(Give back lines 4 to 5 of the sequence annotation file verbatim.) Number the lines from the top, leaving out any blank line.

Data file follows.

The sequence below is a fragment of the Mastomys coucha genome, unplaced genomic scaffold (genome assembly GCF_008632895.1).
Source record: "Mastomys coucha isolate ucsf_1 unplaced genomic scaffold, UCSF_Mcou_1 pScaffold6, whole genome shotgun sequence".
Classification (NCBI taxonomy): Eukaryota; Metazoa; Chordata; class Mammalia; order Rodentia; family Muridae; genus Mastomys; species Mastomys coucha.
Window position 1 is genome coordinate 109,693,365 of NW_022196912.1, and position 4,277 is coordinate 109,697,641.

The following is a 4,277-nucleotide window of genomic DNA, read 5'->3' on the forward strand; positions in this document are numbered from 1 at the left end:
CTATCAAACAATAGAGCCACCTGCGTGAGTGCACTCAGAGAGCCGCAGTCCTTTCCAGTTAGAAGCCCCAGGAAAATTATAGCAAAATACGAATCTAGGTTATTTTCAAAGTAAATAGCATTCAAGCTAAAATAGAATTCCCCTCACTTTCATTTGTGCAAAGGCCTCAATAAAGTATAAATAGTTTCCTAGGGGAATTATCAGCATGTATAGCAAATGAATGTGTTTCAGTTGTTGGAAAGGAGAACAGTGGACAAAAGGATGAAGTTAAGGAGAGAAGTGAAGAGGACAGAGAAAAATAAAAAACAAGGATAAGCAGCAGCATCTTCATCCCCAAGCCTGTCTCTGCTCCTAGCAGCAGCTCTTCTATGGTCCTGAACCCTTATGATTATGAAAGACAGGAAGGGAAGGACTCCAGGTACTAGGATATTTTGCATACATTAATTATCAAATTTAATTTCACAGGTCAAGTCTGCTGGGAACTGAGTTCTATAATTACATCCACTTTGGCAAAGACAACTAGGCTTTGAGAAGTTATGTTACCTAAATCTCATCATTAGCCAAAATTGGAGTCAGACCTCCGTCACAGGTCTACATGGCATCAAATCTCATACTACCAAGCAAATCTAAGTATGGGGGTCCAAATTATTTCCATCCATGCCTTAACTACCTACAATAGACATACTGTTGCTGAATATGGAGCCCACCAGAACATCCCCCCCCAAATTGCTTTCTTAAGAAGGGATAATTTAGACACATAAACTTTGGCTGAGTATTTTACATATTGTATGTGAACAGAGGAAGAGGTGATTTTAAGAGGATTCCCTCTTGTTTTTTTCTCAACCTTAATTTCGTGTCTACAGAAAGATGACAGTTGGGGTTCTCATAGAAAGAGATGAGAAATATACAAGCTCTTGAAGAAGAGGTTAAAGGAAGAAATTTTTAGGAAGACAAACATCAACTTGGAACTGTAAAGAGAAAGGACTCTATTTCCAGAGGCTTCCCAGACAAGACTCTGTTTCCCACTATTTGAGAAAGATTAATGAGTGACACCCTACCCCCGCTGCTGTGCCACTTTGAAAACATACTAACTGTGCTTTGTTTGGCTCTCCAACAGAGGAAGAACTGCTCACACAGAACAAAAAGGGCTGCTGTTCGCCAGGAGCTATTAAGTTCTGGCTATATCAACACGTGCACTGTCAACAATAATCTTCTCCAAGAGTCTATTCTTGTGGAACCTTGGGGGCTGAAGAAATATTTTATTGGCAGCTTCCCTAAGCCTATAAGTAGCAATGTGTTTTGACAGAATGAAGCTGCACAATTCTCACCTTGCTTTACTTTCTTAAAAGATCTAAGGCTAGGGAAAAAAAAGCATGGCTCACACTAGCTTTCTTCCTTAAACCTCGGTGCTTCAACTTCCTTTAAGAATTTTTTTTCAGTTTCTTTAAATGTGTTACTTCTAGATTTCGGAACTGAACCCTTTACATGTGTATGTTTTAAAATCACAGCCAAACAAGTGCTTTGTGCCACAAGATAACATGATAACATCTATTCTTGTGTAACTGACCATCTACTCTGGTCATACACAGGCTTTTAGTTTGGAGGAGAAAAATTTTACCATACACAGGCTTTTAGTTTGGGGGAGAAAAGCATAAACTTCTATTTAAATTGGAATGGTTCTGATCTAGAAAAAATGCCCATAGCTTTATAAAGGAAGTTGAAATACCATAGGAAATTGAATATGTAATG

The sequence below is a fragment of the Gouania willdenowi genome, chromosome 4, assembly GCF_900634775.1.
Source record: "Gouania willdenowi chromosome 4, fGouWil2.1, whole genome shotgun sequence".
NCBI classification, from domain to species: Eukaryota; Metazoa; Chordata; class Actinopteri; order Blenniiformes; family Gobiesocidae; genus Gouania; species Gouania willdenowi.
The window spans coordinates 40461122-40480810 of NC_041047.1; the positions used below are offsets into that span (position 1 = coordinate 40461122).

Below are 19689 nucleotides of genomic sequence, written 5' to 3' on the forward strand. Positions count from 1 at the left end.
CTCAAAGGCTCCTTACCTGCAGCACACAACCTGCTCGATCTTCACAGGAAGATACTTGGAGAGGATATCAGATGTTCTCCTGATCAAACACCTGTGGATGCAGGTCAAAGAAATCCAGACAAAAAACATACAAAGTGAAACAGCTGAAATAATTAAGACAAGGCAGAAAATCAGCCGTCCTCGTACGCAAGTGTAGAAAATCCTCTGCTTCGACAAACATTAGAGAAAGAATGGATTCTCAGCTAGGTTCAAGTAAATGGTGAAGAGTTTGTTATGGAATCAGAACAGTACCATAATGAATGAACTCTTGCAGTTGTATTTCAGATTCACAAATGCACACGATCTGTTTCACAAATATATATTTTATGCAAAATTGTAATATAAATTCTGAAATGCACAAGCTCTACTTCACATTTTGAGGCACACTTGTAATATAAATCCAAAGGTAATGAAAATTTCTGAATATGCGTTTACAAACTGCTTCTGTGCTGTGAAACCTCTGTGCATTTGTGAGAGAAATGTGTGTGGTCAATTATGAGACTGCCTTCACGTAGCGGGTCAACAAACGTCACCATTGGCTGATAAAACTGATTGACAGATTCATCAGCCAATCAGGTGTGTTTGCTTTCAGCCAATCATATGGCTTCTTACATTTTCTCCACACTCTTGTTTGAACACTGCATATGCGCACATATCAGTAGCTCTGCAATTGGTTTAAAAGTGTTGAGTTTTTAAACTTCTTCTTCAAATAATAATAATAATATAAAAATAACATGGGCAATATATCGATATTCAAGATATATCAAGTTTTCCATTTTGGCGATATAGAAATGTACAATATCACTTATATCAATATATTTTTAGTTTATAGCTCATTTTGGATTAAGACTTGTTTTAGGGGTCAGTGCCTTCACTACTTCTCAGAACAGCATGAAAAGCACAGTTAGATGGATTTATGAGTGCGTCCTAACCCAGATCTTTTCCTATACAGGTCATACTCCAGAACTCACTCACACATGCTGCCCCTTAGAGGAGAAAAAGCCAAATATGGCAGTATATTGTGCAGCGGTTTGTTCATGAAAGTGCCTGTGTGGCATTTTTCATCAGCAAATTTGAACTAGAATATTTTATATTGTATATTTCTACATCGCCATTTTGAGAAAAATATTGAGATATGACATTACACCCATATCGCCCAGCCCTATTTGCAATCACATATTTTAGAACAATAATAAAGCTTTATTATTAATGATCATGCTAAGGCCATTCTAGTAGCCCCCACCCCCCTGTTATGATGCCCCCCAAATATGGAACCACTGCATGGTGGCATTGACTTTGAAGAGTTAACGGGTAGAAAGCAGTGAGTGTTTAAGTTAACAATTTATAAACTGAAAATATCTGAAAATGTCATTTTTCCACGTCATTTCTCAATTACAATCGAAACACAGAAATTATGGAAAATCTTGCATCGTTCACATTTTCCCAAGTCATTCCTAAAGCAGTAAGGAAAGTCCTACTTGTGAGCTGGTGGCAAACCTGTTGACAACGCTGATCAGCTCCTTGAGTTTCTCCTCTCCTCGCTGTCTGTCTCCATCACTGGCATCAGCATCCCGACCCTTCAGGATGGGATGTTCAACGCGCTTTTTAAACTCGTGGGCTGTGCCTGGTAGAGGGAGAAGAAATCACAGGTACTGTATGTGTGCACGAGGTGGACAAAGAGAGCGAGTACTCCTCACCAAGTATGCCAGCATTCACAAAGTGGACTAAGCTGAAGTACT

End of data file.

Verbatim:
Window position 1 is genome coordinate 109,693,365 of NW_022196912.1, and position 4,277 is coordinate 109,697,641.

The following is a 4,277-nucleotide window of genomic DNA, read 5'->3' on the forward strand; positions in this document are numbered from 1 at the left end: